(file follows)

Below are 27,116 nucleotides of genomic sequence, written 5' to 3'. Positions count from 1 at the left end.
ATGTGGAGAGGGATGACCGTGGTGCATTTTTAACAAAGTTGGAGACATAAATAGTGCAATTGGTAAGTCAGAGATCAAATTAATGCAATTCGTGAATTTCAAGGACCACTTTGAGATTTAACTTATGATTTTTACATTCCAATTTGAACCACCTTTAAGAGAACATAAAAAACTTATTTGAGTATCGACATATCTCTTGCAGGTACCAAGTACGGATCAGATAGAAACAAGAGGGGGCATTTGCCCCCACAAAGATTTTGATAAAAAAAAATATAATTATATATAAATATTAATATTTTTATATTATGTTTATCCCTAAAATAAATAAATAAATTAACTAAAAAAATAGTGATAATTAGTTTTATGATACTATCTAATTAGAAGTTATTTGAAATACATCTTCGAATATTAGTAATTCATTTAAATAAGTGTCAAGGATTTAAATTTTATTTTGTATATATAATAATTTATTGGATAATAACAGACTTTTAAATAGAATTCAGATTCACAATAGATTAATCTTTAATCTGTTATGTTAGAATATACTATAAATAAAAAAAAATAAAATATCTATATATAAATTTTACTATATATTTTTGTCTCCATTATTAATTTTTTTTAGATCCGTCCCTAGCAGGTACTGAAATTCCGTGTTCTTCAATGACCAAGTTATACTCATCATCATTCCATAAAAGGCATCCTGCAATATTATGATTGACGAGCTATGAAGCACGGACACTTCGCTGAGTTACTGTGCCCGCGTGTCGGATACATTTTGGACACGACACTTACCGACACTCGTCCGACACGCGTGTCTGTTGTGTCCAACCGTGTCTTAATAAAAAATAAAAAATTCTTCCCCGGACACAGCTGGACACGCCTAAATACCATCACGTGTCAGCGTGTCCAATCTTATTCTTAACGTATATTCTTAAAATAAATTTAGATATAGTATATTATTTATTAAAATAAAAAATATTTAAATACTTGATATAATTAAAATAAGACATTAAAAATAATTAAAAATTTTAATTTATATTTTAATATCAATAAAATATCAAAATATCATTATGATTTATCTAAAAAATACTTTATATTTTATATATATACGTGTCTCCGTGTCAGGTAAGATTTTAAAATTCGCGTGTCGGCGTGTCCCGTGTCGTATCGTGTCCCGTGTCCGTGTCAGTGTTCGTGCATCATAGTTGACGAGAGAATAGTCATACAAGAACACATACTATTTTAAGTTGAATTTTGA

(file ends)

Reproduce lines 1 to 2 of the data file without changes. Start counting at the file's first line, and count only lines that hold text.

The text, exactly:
Below are 27,116 nucleotides of genomic sequence, written 5' to 3'. Positions count from 1 at the left end.
ATGTGGAGAGGGATGACCGTGGTGCATTTTTAACAAAGTTGGAGACATAAATAGTGCAATTGGTAAGTCAGAGATCAAATTAATGCAATTCGTGAATTTCAAGGACCACTTTGAGATTTAACTTATGATTTTTACATTCCAATTTGAACCACCTTTAAGAGAACATAAAAAACTTATTTGAGTATCGACATATCTCTTGCAGGTACCAAGTACGGATCAGATAGAAACAAGAGGGGGCATTTGCCCCCACAAAGATTTTGATAAAAAAAAATATAATTATATATAAATATTAATATTTTTATATTATGTTTATCCCTAAAATAAATAAATAAATTAACTAAAAAAATAGTGATAATTAGTTTTATGATACTATCTAATTAGAAGTTATTTGAAATACATCTTCGAATATTAGTAATTCATTTAAATAAGTGTCAAGGATTTAAATTTTATTTTGTATATATAATAATTTATTGGATAATAACAGACTTTTAAATAGAATTCAGATTCACAATAGATTAATCTTTAATCTGTTATGTTAGAATATACTATAAATAAAAAAAAATAAAATATCTATATATAAATTTTACTATATATTTTTGTCTCCATTATTAATTTTTTTTAGATCCGTCCCTAGCAGGTACTGAAATTCCGTGTTCTTCAATGACCAAGTTATACTCATCATCATTCCATAAAAGGCATCCTGCAATATTATGATTGACGAGCTATGAAGCACGGACACTTCGCTGAGTTACTGTGCCCGCGTGTCGGATACATTTTGGACACGACACTTACCGACACTCGTCCGACACGCGTGTCTGTTGTGTCCAACCGTGTCTTAATAAAAAATAAAAAATTCTTCCCCGGACACAGCTGGACACGCCTAAATACCATCACGTGTCAGCGTGTCCAATCTTATTCTTAACGTATATTCTTAAAATAAATTTAGATATAGTATATTATTTATTAAAATAAAAAATATTTAAATACTTGATATAATTAAAATAAGACATTAAAAATAATTAAAAATTTTAATTTATATTTTAATATCAATAAAATATCAAAATATCATTATGATTTATCTAAAAAATACTTTATATTTTATATATATACGTGTCTCCGTGTCAGGTAAGATTTTAAAATTCGCGTGTCGGCGTGTCCCGTGTCGTATCGTGTCCCGTGTCCGTGTCAGTGTTCGTGCATCATAGTTGACGAGAGAATAGTCATACAAGAACACATACTATTTTAAGTTGAATTTTGA